From reinfection during disaster recovery to debilitated backup restoration processes to paying ransoms in vain — one survey explores some victims’ challenges

From a January 2023 survey of 1,200 IT leaders across 14 countries (APJ, EMEA and the Americas) who had suffered at least one cyberattack in 2022, and who were deemed to be objective in their responses regarding the impact of ransomware and their future IT strategies and data protection initiatives, one cybersecurity firm has released some trend findings.

Firstly, one in seven organizations in the survey saw almost all (>80%) data affected as a result of a ransomware attack; while the attackers involved targeted backups during cyberattacks in 93% or more of the incidents, with 75% of victims unable to recover the data. 

Also, 80% of respondents cited having paid the ransom to end an attack and recover data — up 4% compared to the year prior — despite 41% of them being subject to a “Do Not Pay” policy on ransomware.

Other findings

    • 21% of respondents cited that ransomware was specifically excluded from their policies, and those with cyber insurance saw changes in their last policy renewals: 74% saw increased premiums, 43% saw increased deductibles, 10% saw coverage benefits reduced.
    • 87% of respondents had a risk management program: 35% believed their program was working well; 52% were seeking improvements; the remaining 13% did not have an established program.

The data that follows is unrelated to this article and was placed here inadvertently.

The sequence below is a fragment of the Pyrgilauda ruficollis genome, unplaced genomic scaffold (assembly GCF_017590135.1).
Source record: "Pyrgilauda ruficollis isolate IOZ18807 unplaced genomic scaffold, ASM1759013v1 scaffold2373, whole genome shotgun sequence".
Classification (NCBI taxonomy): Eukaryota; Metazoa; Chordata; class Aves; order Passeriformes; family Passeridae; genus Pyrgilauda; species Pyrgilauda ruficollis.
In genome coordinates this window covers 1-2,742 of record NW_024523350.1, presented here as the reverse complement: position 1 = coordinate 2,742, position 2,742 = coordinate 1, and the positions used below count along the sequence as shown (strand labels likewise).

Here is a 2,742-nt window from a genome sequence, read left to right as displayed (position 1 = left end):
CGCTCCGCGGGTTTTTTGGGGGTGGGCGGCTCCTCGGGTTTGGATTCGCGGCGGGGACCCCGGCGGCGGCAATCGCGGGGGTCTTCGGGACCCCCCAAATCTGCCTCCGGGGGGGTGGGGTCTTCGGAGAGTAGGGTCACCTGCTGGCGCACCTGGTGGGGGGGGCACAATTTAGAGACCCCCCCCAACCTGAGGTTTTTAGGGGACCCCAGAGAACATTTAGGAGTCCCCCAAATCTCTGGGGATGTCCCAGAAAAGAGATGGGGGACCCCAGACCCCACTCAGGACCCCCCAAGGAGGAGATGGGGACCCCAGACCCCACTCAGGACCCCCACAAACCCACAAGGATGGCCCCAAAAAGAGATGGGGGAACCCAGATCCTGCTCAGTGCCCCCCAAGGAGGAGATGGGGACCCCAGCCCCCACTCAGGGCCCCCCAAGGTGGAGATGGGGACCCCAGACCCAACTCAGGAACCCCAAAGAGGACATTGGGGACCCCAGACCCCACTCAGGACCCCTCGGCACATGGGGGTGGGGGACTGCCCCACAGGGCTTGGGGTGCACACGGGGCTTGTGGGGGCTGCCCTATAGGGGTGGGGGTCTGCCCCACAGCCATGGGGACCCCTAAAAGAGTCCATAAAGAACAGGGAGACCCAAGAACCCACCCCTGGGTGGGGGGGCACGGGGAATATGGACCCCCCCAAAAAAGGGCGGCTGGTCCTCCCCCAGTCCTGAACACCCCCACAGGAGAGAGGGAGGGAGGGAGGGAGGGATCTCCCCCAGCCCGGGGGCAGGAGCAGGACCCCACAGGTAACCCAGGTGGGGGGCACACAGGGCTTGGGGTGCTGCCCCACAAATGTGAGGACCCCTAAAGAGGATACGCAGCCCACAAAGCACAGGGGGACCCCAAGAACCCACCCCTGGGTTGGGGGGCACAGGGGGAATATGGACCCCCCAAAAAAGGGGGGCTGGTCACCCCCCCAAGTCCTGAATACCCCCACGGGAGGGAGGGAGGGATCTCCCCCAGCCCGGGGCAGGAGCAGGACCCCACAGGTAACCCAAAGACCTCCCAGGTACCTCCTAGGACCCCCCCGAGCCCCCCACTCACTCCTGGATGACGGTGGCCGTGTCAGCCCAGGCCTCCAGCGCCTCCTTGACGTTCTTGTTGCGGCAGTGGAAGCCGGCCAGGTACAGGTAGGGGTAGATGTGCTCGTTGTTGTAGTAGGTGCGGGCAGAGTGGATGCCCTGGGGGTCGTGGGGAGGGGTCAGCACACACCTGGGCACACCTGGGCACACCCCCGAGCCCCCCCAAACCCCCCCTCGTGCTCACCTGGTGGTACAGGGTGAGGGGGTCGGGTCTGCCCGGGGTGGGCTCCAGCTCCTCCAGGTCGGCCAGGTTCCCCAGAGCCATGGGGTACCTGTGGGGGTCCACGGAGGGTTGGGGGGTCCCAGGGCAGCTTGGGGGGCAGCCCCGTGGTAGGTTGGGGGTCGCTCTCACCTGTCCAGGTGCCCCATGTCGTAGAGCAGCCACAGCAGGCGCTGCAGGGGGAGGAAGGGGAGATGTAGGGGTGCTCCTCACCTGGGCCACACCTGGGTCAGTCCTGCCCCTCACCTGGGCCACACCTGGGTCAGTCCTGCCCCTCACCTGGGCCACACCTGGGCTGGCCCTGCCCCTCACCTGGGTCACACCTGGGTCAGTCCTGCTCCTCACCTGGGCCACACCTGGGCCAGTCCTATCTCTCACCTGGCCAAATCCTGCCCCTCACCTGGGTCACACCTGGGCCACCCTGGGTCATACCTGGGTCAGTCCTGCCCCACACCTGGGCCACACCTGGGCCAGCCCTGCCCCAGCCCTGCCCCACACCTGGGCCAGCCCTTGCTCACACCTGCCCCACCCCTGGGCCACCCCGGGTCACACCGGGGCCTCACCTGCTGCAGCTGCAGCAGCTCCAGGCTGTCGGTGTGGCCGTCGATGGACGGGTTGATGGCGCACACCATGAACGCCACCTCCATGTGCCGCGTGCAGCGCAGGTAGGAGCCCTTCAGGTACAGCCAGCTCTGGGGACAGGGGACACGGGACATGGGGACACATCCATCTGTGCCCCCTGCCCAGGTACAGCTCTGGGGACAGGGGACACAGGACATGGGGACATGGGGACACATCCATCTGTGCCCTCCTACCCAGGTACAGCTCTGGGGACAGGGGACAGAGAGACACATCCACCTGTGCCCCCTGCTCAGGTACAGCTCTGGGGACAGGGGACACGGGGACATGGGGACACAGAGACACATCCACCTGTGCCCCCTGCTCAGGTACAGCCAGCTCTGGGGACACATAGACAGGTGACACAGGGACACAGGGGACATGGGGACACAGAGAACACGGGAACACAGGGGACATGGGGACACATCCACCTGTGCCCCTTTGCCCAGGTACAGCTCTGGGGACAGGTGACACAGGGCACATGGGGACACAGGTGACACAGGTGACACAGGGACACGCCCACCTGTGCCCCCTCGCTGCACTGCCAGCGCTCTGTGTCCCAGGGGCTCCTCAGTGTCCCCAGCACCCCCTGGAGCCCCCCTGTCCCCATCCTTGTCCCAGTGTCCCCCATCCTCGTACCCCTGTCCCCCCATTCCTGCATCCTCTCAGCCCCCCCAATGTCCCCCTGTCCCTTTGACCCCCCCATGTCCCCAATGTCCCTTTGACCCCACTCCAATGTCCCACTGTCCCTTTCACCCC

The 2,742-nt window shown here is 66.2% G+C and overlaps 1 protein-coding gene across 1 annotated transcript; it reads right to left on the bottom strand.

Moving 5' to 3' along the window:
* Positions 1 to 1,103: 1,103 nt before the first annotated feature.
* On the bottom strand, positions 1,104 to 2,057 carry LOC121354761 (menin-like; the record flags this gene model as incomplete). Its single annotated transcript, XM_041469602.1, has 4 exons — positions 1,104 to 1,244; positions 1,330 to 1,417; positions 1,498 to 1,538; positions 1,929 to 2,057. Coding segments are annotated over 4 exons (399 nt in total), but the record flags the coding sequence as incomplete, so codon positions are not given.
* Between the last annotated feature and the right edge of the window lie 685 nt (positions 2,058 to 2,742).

• 60% of respondents cited needing significant improvement or complete overhauls between their backup and cyber teams for addressing cyberattacks in Business Continuity or Disaster Recovery (BC/DR) planning.
    • 59% of respondents had paid the ransom and were able to recover data; another 21% paid but did not get their data back. Additionally, 16% of respondents avoided paying ransom because they were able to recover from backups.
    • 93% of cyber incidents in the survey involved criminals attempting to attack backup repositories, resulting in 75% of victims losing at least some data, and 39% losing backup repositories completely.
    • 82% of respondents used immutable cloud platforms, 64% used immutable disks, and 2% did not have immutability in at least one tier of their backup solution.
    • 44% of respondents had completed some form of isolated-staging to re-scan data (for reinfection) from backup repositories prior to re-introduction into the production environment. So, the remaining 56% did not have a means to ensure clean data during recovery.

According to Danny Allan, CTO, Veeam Software, which commissioned the survey: “It’s critical that every organization focuses on how rapidly they can recover (from cyberattacks) by making their organization more resilient. Focus on the basics, including strong security measures and testing both original data and backups, ensuring survivability of the backup solutions, and ensuring alignment across the backup and cyber teams for a unified stance.”